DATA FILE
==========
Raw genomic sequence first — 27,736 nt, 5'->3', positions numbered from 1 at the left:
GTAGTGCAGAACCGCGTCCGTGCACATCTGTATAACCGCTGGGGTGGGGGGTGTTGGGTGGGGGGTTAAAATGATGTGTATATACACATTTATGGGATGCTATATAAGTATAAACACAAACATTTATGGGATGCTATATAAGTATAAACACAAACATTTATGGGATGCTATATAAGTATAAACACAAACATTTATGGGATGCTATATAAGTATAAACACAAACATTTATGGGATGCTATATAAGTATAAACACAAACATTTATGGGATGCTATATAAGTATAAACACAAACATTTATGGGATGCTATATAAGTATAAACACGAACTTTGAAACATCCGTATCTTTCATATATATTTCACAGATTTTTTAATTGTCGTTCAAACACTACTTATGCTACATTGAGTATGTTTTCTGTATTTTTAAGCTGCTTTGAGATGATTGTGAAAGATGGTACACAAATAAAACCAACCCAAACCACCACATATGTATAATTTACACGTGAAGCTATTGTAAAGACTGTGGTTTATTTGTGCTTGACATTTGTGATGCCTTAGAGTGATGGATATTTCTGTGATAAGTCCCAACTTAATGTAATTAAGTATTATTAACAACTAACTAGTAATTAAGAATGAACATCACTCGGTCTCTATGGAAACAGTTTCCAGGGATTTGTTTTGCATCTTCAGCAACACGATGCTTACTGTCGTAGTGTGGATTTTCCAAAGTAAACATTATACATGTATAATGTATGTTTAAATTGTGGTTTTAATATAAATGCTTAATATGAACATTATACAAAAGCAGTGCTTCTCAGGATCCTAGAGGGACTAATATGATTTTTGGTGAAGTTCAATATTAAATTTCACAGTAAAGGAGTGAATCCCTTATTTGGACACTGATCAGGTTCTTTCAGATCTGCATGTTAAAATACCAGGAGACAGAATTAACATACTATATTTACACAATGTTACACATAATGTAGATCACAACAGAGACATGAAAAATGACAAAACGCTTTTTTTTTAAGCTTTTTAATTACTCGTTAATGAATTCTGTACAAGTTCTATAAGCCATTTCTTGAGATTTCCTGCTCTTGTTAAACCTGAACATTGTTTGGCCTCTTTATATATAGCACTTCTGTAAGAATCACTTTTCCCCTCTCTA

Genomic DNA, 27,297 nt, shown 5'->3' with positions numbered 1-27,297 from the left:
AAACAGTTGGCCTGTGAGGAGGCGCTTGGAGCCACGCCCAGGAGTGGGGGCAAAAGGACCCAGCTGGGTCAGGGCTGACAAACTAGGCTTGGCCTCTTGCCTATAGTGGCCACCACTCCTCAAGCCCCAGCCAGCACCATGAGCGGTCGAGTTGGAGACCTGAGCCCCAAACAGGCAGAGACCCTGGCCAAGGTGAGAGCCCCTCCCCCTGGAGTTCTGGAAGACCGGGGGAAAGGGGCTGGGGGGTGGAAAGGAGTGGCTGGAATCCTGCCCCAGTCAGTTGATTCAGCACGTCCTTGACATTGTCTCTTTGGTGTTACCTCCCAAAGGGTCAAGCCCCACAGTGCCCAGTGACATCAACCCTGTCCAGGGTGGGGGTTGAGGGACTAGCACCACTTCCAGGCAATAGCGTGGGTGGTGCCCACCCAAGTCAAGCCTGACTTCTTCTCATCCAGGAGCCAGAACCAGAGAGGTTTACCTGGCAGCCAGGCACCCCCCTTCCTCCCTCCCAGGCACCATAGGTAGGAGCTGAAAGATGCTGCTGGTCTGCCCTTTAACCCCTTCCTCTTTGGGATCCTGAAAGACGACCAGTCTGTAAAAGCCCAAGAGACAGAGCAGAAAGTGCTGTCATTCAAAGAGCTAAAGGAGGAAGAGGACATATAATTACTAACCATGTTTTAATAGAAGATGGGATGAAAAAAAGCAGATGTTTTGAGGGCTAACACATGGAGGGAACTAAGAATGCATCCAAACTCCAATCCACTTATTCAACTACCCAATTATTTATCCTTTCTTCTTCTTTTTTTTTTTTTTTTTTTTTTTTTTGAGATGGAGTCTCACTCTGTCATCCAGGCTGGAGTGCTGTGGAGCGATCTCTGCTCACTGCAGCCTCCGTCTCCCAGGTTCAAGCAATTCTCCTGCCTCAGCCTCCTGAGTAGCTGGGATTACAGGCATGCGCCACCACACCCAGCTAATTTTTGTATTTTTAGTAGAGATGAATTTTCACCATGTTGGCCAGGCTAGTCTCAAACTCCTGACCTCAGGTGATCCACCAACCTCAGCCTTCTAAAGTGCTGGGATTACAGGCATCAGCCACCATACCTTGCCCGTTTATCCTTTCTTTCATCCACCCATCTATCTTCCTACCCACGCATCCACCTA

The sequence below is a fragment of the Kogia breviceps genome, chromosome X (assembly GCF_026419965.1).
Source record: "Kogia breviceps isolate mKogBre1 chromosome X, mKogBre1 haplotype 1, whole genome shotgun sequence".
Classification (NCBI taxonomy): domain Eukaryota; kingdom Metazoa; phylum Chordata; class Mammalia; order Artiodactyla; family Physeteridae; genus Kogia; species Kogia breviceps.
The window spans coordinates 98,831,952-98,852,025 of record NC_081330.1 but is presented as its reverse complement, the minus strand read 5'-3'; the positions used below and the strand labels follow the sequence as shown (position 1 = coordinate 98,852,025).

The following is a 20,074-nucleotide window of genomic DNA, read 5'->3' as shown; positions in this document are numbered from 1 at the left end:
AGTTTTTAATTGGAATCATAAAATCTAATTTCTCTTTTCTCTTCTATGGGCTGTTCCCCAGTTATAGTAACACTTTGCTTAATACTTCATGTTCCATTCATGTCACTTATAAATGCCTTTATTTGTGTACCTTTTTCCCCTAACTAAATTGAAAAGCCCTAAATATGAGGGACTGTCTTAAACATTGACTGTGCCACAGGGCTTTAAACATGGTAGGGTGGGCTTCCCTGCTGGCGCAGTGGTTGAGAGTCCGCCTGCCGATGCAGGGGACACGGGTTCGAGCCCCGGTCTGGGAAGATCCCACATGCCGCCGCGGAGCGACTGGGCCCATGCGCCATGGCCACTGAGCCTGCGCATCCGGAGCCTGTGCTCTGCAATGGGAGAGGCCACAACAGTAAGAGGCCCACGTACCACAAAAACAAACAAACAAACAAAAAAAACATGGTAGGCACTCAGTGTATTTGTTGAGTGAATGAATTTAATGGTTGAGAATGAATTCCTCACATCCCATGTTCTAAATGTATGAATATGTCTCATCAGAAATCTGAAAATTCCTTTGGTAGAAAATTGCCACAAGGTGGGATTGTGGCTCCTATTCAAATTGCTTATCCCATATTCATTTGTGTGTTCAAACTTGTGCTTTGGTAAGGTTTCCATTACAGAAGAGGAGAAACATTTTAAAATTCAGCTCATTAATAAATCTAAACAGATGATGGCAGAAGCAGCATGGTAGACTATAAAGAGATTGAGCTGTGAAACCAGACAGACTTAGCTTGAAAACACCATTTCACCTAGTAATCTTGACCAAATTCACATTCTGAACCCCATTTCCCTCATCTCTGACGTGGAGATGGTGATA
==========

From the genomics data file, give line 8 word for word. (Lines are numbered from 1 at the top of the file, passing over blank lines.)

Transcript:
The window spans coordinates 98,831,952-98,852,025 of record NC_081330.1 but is presented as its reverse complement, the minus strand read 5'-3'; the positions used below and the strand labels follow the sequence as shown (position 1 = coordinate 98,852,025).